New Mexico

Teacher apprenticeship program unveiled in Las Cruces by New Mexico State University

Teacher initiatives

LAS CRUCES, New Mexico - For years, the Las Cruces Public School District has suffered from a teacher shortage. Friday morning, the District, partnering with NMSU and the state, addressed that very issue in a news conference.

New Mexico State University is playing a big role in the major investment by the district into hiring and maintaining teachers. Many of the students who attend the university are from the Las Cruces area and plan on working in the district.

“New Mexico is 49th in education, so I think these are the kids who need it the most," Alex Andrabustillos, a current education student at NMSU, said. "I plan to stay."

With LCPS being in dire need or teachers, NMSU is a major partner in fighting the teacher shortage which is partially cause by the difficulty of the job.

“Research that shows many people leave the profession in the first 5 years,” Wendy Miller-Tomlinson, the  LCPS associate superintendent, said.

She says one of the main reasons — a lack of mentorship and support for the teachers. So, the District is partnering with the State and NMSU to put a mentoring program into place.

"I’m most excited about is the mentorship because when you have people coming into the classroom, that turnover rate is extremely high and it’s usually due to a lack of support," Karen Trujillo, acting superintendent for LCPS said. "The investment the board is making for the mentorship piece, it’s crucial. And if we can have the funds to do that one-to-one mentorship, that’s going to make a huge difference and hopefully reduce that turnover."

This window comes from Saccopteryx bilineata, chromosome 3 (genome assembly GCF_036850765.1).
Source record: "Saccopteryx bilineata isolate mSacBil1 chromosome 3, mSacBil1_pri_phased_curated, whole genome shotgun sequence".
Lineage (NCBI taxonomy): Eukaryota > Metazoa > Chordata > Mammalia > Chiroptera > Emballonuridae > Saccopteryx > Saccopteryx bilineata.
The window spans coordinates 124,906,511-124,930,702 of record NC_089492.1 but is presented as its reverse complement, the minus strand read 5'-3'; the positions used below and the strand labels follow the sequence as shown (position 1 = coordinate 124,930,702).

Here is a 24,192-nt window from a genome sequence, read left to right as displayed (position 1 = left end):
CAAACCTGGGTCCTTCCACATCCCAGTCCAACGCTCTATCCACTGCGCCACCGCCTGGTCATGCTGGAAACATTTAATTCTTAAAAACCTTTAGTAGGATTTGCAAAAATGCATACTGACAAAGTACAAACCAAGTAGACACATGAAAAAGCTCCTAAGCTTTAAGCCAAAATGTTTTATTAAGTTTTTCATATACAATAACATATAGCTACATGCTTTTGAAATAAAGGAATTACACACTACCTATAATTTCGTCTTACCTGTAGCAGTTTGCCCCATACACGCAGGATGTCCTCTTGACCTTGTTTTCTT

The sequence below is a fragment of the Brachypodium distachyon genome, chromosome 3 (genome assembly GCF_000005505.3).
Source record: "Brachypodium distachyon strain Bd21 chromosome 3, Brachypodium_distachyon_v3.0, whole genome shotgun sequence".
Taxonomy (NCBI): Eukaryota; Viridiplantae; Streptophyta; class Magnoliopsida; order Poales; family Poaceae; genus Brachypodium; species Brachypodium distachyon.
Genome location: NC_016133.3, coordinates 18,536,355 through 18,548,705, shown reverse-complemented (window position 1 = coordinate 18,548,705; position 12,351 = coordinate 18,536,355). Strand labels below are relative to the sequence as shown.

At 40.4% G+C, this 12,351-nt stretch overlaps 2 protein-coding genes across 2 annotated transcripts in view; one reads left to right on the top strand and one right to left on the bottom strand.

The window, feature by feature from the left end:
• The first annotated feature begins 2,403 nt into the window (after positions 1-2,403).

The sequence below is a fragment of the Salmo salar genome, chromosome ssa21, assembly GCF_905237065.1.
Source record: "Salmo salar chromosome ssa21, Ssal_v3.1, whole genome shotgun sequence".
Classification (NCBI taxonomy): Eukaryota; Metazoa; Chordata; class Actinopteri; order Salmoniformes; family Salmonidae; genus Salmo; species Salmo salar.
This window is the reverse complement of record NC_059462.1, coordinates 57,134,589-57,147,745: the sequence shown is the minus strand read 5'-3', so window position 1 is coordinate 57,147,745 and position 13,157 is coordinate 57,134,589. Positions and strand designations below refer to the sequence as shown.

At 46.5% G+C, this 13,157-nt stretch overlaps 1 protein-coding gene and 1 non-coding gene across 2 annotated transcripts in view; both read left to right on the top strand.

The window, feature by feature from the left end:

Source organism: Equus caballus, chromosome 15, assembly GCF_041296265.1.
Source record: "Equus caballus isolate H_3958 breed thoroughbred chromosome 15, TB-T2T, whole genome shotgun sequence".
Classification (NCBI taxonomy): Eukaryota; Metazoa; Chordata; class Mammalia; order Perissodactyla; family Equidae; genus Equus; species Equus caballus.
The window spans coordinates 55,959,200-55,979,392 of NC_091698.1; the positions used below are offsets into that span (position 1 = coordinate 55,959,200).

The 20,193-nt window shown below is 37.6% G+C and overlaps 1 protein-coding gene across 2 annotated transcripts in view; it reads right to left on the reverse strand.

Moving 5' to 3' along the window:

And it's a program NMSU students are looking forward to. 

“In a room with 30 kids and you’re the only adult…having people who have already done this before would really help me see like what they’ve done,” Andrea Triviz, who is studying education at NMSU, said.

The partnership is also addressing some cost and debt concerns of becoming a teacher.

“With this very important new partnership…we could potentially offer as many as 700 of our students additional financial aid that we were not able to offer them without this program,” Carol Parker, the NMSU provost, said.

“As a teacher, you’re always learning anyway, so it’s just good to have a full support system,” Andrabustillos said.

All partners in the initiative seeking to give aspiring teachers all the support they need.

Watch the entire announcement in the video player below...


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